The Avon Napoleonic Fellowship (ANF), a small wargames group located in the Avon Valley, about 100 km ENE of Perth Western Australia. The focus of our group, as our name implies, is historical figure-based games in the Napoleonic period, but we do play wargames in other historical periods.
After the disastrous defeats (for the Romans) at Arausio and Vercellae, Marius took the lead from his historical counterpart and played a ‘Fabian’ strategy.
The new approach was used firstly in Taurisia, where, in Turn 8 of 105 BC, the armies of Silanus and Longinus contacted the Teutones, took up defensive positions behind the River Po and waited. Unwilling to attack such a strong position, the barbarians withdrew. Chalk up four training points for the Romans!
The next month it was Marius’ and Catalus’ turn. Meeting the Cimbrians in Comum, they too took up defensive positions behind the Po. The Cimbrians withdrew—chalk up four training points for these Romans too.
Back in Taurisia, Silanus' and Longinus’ armies faced with the Cimbrians, remained in their defensive position behind the River Po and waited. Chalk up another four training points for the Romans. Their troops were now fully trained (in campaign terms).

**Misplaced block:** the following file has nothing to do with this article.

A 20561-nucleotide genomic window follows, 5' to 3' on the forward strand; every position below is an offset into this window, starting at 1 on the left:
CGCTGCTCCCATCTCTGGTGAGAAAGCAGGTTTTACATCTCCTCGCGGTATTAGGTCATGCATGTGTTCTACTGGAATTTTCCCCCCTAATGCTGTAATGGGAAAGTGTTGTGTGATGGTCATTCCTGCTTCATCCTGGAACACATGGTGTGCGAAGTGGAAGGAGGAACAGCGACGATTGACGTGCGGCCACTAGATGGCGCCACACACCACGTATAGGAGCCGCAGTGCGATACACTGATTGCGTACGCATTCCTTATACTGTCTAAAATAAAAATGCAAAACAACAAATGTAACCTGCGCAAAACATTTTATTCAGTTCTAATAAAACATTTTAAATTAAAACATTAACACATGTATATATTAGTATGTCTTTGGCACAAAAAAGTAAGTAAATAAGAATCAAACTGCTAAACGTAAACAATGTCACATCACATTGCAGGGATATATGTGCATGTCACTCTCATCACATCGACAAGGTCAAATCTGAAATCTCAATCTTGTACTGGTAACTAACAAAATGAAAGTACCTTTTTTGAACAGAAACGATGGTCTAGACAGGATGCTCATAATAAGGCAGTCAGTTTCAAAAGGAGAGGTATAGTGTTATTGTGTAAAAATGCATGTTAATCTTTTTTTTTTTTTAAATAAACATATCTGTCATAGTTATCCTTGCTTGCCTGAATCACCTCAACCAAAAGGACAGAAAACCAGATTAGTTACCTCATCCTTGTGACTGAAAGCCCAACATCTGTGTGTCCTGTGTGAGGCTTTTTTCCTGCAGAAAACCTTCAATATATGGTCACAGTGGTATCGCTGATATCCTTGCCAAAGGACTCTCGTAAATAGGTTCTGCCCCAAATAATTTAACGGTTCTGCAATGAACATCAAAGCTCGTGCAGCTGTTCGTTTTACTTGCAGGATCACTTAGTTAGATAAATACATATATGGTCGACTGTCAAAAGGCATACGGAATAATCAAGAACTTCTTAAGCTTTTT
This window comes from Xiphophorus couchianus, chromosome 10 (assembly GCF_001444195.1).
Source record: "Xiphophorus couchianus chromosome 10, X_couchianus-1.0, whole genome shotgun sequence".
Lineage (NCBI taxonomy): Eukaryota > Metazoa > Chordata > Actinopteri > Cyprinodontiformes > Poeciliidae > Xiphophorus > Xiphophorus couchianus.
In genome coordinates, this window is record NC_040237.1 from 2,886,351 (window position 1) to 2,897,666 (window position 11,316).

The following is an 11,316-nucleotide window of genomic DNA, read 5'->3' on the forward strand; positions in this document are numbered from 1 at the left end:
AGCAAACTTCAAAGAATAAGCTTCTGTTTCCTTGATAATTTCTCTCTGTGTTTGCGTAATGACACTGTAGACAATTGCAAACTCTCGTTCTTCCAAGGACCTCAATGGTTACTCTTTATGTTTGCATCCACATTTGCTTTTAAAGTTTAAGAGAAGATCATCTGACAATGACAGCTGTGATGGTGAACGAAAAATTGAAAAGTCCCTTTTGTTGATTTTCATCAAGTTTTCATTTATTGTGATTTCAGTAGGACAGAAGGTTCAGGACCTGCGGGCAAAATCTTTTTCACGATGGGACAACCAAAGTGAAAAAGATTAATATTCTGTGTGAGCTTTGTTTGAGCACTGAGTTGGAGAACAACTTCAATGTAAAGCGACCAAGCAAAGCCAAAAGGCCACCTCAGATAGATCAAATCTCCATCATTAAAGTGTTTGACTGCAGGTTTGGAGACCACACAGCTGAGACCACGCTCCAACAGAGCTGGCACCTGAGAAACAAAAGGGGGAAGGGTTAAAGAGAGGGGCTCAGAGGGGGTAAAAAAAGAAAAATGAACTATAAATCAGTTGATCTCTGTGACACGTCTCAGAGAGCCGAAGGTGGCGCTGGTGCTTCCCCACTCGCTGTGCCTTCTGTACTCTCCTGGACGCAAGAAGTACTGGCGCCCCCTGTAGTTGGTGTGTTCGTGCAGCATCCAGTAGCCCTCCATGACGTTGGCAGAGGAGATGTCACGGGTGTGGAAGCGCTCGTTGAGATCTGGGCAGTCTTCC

The new year, 104 BC, Marius’ and Catalus’ armies had remained in Comum. This time the Teutones approached… I think you well and truly have the idea by now?!
Marius now felt ready to face the barbarians. After two turns of manoeuvring they met the Teutones, once again in Comum.
Below is the pictorial story of the game, played on 9th May. I’d forgotten my camera (clearly I knew what was afoot!), so had to use the mobile device to take the photos, hence they are not the clearest (sorry!).
On an open plain, Marius' (with Catalus, the cowardly) met the Teutones. The latter at left of photo, Marius' troops in front of Catalus' at right.
Here we go again, one of Marius' legionary units, beaten in mêlée was 'destroyed', thanks to the evading skirmishers behind.
The Teutones advanced in large warbands...
and Marius' legions prepared to receive them.
They did not hold for long!
So it was left to Catalus to halt the barbarian onslaught.
No longer 'the cowardly', his troops held for longer, but the loss of two units was sufficient to reach the army breakpoint.
Game over, the Teutones celebrate!
Time to melt down the figures and burn the rules… no, no Roman determination and stoicism will prevail… eventually,… surely?!